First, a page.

This compilation has at least two benefits. First, his most pertinent discussions are "scattered" among his almost 4000 posts; and they are usually presented in a "fragmented" form as responses to other players' questions, often using specific examples from Games of the Month. (Indeed, some of his most important posts, like that relating to his trade system, are not even included in the "traditional links" concerning the Power Democracy.) By presenting his most important writings in a single location, and by "expunging" material related to specific GotMs, I have reduced the amount of searching required to track down Starlifter's views on the Power Democracy. Second, in terms of playing the early game, Starlifter more or less comes from the "expansionist" school (e.g., "a smaller empire of 100 cities"); consequently, some of his "benchmarks" for a Power Democracy (number of cities, units, etc.) may appear intimidating to players more accustomed to the "perfectionist" school. Collecting Starlifter's writings in one place offers me the opportunity -- as a "perfectionist" practitioner of the Power Democracy -- to collect my own thoughts and present them as additional perspectives on the PD; variations on a common theme, as it were. -- Andu Indorin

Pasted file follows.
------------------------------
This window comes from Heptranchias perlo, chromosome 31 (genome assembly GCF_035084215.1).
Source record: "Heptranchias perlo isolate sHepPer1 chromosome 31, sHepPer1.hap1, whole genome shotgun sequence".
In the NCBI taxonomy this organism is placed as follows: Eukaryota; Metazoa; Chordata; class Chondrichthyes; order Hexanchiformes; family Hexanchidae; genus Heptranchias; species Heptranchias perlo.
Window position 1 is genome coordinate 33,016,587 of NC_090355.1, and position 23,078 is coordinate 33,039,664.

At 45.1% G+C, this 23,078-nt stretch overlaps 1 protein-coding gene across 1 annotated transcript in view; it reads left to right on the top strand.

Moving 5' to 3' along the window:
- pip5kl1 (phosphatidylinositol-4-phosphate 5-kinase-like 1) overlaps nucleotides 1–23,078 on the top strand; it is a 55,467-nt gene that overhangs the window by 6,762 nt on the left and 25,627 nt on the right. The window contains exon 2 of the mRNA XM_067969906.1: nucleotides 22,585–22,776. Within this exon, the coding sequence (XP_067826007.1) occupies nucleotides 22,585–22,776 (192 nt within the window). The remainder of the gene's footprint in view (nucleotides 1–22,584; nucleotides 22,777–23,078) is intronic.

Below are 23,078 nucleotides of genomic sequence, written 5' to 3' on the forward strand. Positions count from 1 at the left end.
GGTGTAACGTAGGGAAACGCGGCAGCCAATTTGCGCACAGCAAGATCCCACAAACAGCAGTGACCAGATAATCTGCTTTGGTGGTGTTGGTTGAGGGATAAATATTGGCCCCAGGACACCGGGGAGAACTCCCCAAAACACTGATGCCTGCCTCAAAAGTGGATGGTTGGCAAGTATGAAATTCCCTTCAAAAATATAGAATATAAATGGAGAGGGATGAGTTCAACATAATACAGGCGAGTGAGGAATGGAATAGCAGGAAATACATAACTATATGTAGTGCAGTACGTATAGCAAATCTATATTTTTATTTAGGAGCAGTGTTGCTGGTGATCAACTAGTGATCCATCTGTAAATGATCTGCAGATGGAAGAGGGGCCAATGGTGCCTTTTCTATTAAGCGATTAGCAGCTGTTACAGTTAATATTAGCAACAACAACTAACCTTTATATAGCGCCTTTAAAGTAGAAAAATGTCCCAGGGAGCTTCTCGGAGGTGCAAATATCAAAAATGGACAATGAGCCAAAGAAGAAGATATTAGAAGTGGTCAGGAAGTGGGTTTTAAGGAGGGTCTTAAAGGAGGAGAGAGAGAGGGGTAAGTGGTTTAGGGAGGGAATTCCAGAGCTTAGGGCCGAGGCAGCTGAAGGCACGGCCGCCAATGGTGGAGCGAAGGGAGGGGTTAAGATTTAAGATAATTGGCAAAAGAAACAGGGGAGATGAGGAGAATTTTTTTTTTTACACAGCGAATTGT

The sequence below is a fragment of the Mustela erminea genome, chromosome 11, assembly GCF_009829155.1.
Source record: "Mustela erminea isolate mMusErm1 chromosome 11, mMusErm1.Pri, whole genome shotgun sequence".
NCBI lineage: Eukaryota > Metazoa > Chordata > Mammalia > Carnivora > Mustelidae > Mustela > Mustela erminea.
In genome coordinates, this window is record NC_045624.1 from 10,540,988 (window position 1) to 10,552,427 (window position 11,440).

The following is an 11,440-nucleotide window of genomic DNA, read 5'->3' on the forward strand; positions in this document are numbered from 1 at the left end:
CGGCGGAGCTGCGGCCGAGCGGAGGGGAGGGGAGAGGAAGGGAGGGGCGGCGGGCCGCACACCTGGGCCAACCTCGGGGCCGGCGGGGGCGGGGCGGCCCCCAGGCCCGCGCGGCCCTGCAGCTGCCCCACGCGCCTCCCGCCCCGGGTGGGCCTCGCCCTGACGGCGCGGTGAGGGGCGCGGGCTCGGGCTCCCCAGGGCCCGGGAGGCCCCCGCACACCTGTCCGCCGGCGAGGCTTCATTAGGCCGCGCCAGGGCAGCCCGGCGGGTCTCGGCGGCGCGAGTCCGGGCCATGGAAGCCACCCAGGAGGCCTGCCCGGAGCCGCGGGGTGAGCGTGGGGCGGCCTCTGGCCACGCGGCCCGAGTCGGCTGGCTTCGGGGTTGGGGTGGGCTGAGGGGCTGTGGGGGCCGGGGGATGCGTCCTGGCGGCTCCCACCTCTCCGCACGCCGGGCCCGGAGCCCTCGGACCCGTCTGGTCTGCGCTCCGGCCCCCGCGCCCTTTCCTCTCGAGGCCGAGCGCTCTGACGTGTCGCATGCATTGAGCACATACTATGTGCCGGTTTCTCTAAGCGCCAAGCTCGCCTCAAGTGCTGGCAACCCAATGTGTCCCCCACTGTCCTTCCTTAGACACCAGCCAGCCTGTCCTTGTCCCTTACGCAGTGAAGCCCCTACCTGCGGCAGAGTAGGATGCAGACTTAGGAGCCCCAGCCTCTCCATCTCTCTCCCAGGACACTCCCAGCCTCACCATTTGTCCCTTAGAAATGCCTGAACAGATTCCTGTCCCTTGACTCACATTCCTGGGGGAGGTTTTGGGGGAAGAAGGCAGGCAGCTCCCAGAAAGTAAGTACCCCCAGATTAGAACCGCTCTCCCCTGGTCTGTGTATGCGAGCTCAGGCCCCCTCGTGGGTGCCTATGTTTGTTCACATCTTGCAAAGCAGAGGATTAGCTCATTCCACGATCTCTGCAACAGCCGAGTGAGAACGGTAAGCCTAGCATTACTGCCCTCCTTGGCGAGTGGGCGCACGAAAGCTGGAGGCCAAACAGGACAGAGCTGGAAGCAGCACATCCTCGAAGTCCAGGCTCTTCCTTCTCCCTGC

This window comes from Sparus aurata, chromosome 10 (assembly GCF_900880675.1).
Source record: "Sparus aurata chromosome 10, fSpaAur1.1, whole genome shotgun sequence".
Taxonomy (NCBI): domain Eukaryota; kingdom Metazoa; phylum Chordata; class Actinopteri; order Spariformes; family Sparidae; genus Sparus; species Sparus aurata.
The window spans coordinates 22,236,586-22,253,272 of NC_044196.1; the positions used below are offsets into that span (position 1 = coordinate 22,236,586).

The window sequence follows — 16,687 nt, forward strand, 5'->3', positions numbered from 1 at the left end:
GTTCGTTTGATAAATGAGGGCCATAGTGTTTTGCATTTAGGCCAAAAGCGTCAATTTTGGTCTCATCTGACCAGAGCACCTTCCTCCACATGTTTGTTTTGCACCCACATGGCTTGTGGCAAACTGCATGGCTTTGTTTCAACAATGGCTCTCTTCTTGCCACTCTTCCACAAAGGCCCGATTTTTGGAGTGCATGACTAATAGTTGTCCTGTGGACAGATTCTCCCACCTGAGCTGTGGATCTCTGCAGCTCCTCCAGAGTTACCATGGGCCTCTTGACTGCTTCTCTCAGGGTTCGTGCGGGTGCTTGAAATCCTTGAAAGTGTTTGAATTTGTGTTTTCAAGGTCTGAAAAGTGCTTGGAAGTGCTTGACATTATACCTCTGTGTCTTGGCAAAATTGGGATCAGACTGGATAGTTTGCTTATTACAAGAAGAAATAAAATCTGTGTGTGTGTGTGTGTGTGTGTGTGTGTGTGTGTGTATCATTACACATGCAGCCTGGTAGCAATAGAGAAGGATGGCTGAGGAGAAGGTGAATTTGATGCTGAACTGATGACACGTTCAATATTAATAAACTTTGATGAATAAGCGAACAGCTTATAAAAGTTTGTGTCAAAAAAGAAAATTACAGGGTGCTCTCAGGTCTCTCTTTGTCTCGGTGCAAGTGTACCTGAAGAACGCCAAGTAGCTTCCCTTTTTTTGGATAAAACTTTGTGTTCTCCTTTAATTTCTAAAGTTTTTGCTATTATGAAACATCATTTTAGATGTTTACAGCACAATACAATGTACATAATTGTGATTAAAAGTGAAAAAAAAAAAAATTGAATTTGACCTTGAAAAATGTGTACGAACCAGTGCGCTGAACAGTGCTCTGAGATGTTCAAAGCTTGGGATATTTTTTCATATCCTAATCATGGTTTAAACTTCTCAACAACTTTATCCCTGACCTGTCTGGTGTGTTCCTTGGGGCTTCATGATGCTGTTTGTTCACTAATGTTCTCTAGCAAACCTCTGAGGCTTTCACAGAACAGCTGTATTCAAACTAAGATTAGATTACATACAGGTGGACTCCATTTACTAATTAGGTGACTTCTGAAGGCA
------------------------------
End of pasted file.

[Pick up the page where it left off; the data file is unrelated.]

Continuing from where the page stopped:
Maxims and Standards: Defining the Power Democracy

    While the Power Democracy has never been formally defined, the following selections provide an idea of the basic principles and potentials of a Power Democracy. --A.I.